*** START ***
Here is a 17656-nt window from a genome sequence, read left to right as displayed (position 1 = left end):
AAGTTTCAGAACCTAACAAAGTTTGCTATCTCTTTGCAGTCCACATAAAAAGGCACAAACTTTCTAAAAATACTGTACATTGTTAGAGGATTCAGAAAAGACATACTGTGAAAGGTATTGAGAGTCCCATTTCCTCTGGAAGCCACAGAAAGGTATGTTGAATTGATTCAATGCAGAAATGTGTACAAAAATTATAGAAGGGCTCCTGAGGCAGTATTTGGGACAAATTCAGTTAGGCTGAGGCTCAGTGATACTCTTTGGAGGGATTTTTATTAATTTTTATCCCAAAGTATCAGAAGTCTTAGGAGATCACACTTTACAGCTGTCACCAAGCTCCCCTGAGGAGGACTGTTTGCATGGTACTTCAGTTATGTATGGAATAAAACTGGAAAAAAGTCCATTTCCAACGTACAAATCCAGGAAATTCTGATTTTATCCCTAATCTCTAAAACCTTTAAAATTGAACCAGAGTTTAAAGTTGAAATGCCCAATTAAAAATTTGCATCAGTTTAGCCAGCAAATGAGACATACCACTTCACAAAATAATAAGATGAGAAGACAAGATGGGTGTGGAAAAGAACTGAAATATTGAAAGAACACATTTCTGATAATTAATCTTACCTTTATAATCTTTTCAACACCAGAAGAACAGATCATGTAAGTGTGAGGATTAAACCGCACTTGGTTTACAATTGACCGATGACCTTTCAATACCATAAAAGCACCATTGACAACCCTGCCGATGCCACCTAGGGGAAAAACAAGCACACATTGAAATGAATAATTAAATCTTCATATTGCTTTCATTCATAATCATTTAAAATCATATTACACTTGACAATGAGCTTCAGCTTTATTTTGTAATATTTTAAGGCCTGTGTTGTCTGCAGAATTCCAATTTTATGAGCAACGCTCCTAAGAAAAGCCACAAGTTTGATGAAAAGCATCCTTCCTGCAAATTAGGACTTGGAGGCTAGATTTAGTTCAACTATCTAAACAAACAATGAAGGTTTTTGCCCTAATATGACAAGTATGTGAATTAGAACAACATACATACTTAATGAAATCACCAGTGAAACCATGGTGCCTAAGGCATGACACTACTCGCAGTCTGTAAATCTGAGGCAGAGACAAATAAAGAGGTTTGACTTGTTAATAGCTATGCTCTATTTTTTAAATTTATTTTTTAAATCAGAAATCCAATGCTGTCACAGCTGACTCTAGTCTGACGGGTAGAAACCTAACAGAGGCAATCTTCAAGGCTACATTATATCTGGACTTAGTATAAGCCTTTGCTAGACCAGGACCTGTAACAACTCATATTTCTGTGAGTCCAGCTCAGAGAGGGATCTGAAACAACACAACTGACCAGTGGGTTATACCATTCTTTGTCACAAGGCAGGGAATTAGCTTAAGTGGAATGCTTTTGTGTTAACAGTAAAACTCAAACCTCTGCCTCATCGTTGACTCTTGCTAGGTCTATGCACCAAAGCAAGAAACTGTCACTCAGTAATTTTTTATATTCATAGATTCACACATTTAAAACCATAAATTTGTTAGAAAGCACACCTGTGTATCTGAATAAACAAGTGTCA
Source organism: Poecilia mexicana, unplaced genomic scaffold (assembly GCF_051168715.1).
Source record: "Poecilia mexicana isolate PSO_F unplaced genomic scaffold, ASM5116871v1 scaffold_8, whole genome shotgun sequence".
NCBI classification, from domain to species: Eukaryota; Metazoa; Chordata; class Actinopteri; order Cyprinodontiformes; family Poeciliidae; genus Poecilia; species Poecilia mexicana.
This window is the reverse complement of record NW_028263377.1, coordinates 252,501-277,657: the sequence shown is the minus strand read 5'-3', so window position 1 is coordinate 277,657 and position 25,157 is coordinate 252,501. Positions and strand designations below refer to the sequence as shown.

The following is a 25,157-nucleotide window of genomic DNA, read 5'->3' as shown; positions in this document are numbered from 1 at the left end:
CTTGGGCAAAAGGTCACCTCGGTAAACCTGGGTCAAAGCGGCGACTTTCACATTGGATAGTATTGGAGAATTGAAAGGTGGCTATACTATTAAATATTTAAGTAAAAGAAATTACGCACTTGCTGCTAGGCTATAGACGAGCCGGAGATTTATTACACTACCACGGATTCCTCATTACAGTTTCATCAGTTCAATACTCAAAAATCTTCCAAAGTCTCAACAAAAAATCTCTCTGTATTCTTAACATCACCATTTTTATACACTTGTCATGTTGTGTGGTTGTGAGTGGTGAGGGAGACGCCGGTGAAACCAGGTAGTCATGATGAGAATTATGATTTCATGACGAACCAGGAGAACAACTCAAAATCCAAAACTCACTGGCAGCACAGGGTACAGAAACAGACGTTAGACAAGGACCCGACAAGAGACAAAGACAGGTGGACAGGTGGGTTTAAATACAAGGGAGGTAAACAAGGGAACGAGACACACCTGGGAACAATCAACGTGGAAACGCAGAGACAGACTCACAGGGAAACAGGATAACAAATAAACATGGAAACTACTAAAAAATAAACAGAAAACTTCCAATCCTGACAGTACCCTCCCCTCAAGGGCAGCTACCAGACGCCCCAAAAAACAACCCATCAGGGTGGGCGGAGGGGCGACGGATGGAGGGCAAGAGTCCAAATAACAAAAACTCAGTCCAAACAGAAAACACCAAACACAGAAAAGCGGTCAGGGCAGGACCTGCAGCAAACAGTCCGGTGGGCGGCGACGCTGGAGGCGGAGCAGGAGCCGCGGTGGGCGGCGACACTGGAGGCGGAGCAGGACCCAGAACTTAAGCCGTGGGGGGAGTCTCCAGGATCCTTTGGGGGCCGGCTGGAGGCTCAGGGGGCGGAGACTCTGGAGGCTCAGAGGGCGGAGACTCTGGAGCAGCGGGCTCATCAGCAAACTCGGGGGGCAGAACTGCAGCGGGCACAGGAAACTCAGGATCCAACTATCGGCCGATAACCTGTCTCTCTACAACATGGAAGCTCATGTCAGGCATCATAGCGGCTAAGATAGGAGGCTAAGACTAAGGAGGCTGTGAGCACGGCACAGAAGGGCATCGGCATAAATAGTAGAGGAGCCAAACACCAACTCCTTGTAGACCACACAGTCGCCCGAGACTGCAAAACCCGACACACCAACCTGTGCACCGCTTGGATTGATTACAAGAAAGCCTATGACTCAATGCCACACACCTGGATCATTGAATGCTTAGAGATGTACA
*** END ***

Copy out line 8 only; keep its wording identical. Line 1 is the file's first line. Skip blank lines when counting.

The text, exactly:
CTTGGGCAAAAGGTCACCTCGGTAAACCTGGGTCAAAGCGGCGACTTTCACATTGGATAGTATTGGAGAATTGAAAGGTGGCTATACTATTAAATATTTAAGTAAAAGAAATTACGCACTTGCTGCTAGGCTATAGACGAGCCGGAGATTTATTACACTACCACGGATTCCTCATTACAGTTTCATCAGTTCAATACTCAAAAATCTTCCAAAGTCTCAACAAAAAATCTCTCTGTATTCTTAACATCACCATTTTTATACACTTGTCATGTTGTGTGGTTGTGAGTGGTGAGGGAGACGCCGGTGAAACCAGGTAGTCATGATGAGAATTATGATTTCATGACGAACCAGGAGAACAACTCAAAATCCAAAACTCACTGGCAGCACAGGGTACAGAAACAGACGTTAGACAAGGACCCGACAAGAGACAAAGACAGGTGGACAGGTGGGTTTAAATACAAGGGAGGTAAACAAGGGAACGAGACACACCTGGGAACAATCAACGTGGAAACGCAGAGACAGACTCACAGGGAAACAGGATAACAAATAAACATGGAAACTACTAAAAAATAAACAGAAAACTTCCAATCCTGACAGTACCCTCCCCTCAAGGGCAGCTACCAGACGCCCCAAAAAACAACCCATCAGGGTGGGCGGAGGGGCGACGGATGGAGGGCAAGAGTCCAAATAACAAAAACTCAGTCCAAACAGAAAACACCAAACACAGAAAAGCGGTCAGGGCAGGACCTGCAGCAAACAGTCCGGTGGGCGGCGACGCTGGAGGCGGAGCAGGAGCCGCGGTGGGCGGCGACACTGGAGGCGGAGCAGGACCCAGAACTTAAGCCGTGGGGGGAGTCTCCAGGATCCTTTGGGGGCCGGCTGGAGGCTCAGGGGGCGGAGACTCTGGAGGCTCAGAGGGCGGAGACTCTGGAGCAGCGGGCTCATCAGCAAACTCGGGGGGCAGAACTGCAGCGGGCACAGGAAACTCAGGATCCAACTATCGGCCGATAACCTGTCTCTCTACAACATGGAAGCTCATGTCAGGCATCATAGCGGCTAAGATAGGAGGCTAAGACTAAGGAGGCTGTGAGCACGGCACAGAAGGGCATCGGCATAAATAGTAGAGGAGCCAAACACCAACTCCTTGTAGACCACACAGTCGCCCGAGACTGCAAAACCCGACACACCAACCTGTGCACCGCTTGGATTGATTACAAGAAAGCCTATGACTCAATGCCACACACCTGGATCATTGAATGCTTAGAGATGTACA